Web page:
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Big Hole Dry Year Plan Wins Approval!

by Steve Luebeck

On December 17, 1997, history was made in Divide, Montana. That date marked the final approval, by the Big Hole Watershed Committee, of the Big Hole River Drought Management Plan, more commonly known as the Dry Year Plan. The plan calls for an organized effort by all interest groups to "mitigate the effects of low stream flows and lethal water temperatures on fisheries," problems which have plagued this nationally renowned stream for years. Finalizing this plan is a major accomplishment, and has been a goal of our chapter for the last three years.

The plan will help to maintain minimum flow levels in the main stem of the Big Hole River during drought years. The droughts of 1988 and 1994 saw some of the lowest flows ever recorded on the Big Hole River. The flow at the Melrose gauging station in 1988 was recorded at 53 cubic feet per second (cfs), and in 1994 the flow reached 146 cfs. These two events brought about the creation of the Watershed Committee.

Based on information provided by Fish, Wildlife and Parks, 150 cfs and 20 cfs were established as the bare minimum flows necessary to maintain the fishery in the lower river and upper river respectively. Below this flow, the fish are concentrated in the few remaining pools, where they are more susceptible to predation from larger fish, ospreys, herons, and otters - not to mention humans. These low flows cause high water temperatures and low oxygen content. The aquatic insects in the river also take a beating, and dewatering may be the main reason for the less-than-prolific salmon fly hatches seen during the last decade.

The Dry Year Plan aims to alleviate these problems through a voluntary effort by irrigators to reduce water diversion and increase the use groundwater for watering cattle. The plan will also put in place a mechanism to close the fishing season on the Big Hole River during a catastrophic drought.

 

Since the river flows for over 100 miles through vastly different types of terrain and geology, the plan splits the river at the Dickey Bridge. The area upstream of the bridge will be managed based on flows recorded at the Wisdom Gauge. This part of the river is predominantly a brook trout and fluvial Arctic grayling fishery, and is of particular interest to the U. S. Fish and Wildlife Service because of the diminished numbers of fluvial grayling in the lower 48 states. Crop irrigation in the upper basin generally ends around July 4th, and later withdrawals are used to water cattle in distant pastures. The area downstream from Dickey Bridge will be managed based on flows recorded at the Melrose Gauge. This part of the river is predominantly a rainbow and brown trout fishery and supports a much longer irrigation season.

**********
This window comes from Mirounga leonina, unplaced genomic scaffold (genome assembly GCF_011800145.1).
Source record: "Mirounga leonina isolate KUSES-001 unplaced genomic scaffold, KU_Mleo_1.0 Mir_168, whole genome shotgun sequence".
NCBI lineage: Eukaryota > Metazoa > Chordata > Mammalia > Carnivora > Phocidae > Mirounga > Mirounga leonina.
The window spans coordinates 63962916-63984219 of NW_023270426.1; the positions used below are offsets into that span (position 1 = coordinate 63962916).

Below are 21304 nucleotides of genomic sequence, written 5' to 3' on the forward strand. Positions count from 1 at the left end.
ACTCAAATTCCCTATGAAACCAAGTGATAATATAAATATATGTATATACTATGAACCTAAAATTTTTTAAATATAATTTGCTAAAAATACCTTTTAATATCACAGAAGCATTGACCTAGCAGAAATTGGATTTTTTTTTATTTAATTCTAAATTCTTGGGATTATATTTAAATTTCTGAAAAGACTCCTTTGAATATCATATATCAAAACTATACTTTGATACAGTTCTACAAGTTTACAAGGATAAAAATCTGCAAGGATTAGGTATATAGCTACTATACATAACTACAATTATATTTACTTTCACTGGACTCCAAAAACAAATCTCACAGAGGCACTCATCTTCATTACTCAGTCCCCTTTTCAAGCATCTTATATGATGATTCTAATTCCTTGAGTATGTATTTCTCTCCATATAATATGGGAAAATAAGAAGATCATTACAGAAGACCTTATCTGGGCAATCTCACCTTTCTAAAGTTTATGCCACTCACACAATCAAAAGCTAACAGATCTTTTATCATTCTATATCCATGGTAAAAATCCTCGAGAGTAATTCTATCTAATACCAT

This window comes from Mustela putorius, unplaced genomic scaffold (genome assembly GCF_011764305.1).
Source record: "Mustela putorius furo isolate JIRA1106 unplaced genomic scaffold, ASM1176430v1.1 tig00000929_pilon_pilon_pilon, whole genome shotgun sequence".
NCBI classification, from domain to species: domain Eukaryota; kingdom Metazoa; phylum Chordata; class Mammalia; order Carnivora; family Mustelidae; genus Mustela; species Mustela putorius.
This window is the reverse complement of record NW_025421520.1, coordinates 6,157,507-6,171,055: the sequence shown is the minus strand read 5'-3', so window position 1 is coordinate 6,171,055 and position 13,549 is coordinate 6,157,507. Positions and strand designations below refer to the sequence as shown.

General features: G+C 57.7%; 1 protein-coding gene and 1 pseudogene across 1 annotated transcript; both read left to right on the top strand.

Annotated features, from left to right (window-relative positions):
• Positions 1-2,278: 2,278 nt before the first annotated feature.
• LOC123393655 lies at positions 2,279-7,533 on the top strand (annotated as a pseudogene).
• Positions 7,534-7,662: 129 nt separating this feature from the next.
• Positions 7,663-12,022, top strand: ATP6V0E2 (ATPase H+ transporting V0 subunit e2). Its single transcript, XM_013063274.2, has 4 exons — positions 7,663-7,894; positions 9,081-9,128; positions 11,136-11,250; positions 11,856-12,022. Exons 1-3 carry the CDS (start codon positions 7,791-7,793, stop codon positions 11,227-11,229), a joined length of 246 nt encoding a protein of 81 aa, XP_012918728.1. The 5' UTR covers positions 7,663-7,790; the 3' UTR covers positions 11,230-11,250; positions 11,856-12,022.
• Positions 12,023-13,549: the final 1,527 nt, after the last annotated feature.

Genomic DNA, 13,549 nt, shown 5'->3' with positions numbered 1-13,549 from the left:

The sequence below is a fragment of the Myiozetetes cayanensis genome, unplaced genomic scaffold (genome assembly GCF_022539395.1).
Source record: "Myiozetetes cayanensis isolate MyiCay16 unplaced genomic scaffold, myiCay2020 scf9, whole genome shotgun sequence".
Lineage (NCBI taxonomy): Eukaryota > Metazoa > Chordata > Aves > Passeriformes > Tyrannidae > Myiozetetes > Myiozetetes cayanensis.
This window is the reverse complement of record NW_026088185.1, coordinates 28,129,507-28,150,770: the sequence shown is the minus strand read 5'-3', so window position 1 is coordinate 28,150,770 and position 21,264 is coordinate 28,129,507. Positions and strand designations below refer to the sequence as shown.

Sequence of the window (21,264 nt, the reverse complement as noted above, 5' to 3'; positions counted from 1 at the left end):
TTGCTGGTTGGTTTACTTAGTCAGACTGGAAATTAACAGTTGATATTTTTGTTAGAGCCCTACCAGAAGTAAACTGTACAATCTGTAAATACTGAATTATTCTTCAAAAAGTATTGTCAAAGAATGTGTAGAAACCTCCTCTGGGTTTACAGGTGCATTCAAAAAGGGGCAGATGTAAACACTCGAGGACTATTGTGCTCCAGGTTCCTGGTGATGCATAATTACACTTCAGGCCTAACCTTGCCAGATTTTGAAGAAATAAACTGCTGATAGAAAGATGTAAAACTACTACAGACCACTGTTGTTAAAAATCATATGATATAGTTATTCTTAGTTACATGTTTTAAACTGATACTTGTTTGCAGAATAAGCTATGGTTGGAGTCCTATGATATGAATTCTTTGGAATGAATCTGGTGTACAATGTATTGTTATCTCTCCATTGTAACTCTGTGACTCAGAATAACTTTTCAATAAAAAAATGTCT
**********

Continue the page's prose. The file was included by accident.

The plan creates a three-step process to raise public awareness of impending drought conditions and institute conservation measures. These steps will be triggered based on flows recorded at the two gauges:

 

 

Step 1: When flows drop to 60 cfs at the Wisdom Gauge or 250 cfs at the Melrose Gauge, the plan calls for statewide press releases to raise the public awareness of impending drought conditions. FWP will meet with the Big Hole Watershed Committee to present data and formulate options including voluntary reductions in irrigation, municipal water use, angling, and increased use of stock watering wells. A phone tree will keep irrigators and outfitters advised of stream flows.

 

 

Step 2: When flows drop to 40 cfs at the Wisdom Gauge or 200 cfs at the Melrose Gauge, the plan requires a notice to outfitters and anglers statewide, requesting that fishing be voluntarily limited to morning hours. Ranchers will begin using stock water wells.

 

Step 3: When flows drop to 20 cfs at the Wisdom Gauge or 150 cfs at the Melrose Gauge, the plan calls for closing the fishing season on the affected section of the river until flows reach step 2 levels for seven days. Irrigators will begin voluntary reduction of irrigation withdrawals.

 

In 1994, FWP used similar measures with some success, although the plan was thrown together at the last minute. Having the Dry Year Plan in place ensures that future efforts will be far more organized. Also, requests will come from local irrigators who are on the committee, avoiding the perception of government interference.

 

The success or failure of this plan lies in the hands of the members of the committee. All members have made a commitment to communicate with their respective groups, and will try to win support and compliance. While 100% compliance will be difficult to achieve, most irrigators seem willing to participate in conservation efforts. Even a 5% reduction in irrigation withdrawals across the board would probably maintain minimum flows.

 

The plan is not the final solution to dewatering in the basin, but it is one important component in a final solution. The current committee is made up of ten irrigators from the Big Hole Basin, as well as representatives from Trout Unlimited; The Big Hole River Foundation; Butte Water; Anaconda/Skyline Sportsmen; Beaverhead County; the Beaverhead Conservation District; an outfitter representative; FWP; and the Beaverhead National Forest.

 

Our chapter is delighted with success of this committee. Representatives from our Southwest Montana conservation community who participated in the development of this plan include Todd Collins, Charlie Harris, Steve Luebeck, Larry McGrath, and Scott Reynolds. These people deserve our thanks. This plan is of monumental importance to the fishery in the Big Hole River, and is to date the crowning achievement of cooperation between conservation groups and the agriculture community in southwest Montana. The George Grant Chapter is proud to have participated in the development of the Dry Year Plan!

 

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Last modified: June 10, 1998